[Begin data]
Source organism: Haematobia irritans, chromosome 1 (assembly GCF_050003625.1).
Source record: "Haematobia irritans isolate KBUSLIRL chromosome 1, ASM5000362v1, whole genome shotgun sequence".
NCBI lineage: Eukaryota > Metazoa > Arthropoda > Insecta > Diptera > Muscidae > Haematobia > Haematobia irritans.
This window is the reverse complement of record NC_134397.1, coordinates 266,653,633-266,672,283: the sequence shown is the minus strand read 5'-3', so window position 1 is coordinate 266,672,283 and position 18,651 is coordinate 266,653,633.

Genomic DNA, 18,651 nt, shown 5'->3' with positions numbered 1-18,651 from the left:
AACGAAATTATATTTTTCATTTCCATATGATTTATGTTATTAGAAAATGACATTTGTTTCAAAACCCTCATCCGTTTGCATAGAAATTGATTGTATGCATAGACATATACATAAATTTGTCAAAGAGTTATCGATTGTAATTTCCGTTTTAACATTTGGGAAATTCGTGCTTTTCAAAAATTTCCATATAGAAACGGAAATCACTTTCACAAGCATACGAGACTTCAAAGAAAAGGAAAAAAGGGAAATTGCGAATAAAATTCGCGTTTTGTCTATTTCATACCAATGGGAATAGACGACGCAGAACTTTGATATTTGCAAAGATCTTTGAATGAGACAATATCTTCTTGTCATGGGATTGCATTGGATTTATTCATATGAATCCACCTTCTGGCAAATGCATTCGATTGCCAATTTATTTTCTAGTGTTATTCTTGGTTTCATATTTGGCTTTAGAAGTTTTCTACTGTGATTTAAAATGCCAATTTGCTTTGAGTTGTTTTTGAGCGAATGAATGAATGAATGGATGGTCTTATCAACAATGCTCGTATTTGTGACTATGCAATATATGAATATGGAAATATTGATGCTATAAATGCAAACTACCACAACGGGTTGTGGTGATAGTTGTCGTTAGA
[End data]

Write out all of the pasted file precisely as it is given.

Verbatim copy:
Source organism: Haematobia irritans, chromosome 1 (assembly GCF_050003625.1).
Source record: "Haematobia irritans isolate KBUSLIRL chromosome 1, ASM5000362v1, whole genome shotgun sequence".
NCBI lineage: Eukaryota > Metazoa > Arthropoda > Insecta > Diptera > Muscidae > Haematobia > Haematobia irritans.
This window is the reverse complement of record NC_134397.1, coordinates 266,653,633-266,672,283: the sequence shown is the minus strand read 5'-3', so window position 1 is coordinate 266,672,283 and position 18,651 is coordinate 266,653,633.

Genomic DNA, 18,651 nt, shown 5'->3' with positions numbered 1-18,651 from the left:
AACGAAATTATATTTTTCATTTCCATATGATTTATGTTATTAGAAAATGACATTTGTTTCAAAACCCTCATCCGTTTGCATAGAAATTGATTGTATGCATAGACATATACATAAATTTGTCAAAGAGTTATCGATTGTAATTTCCGTTTTAACATTTGGGAAATTCGTGCTTTTCAAAAATTTCCATATAGAAACGGAAATCACTTTCACAAGCATACGAGACTTCAAAGAAAAGGAAAAAAGGGAAATTGCGAATAAAATTCGCGTTTTGTCTATTTCATACCAATGGGAATAGACGACGCAGAACTTTGATATTTGCAAAGATCTTTGAATGAGACAATATCTTCTTGTCATGGGATTGCATTGGATTTATTCATATGAATCCACCTTCTGGCAAATGCATTCGATTGCCAATTTATTTTCTAGTGTTATTCTTGGTTTCATATTTGGCTTTAGAAGTTTTCTACTGTGATTTAAAATGCCAATTTGCTTTGAGTTGTTTTTGAGCGAATGAATGAATGAATGGATGGTCTTATCAACAATGCTCGTATTTGTGACTATGCAATATATGAATATGGAAATATTGATGCTATAAATGCAAACTACCACAACGGGTTGTGGTGATAGTTGTCGTTAGA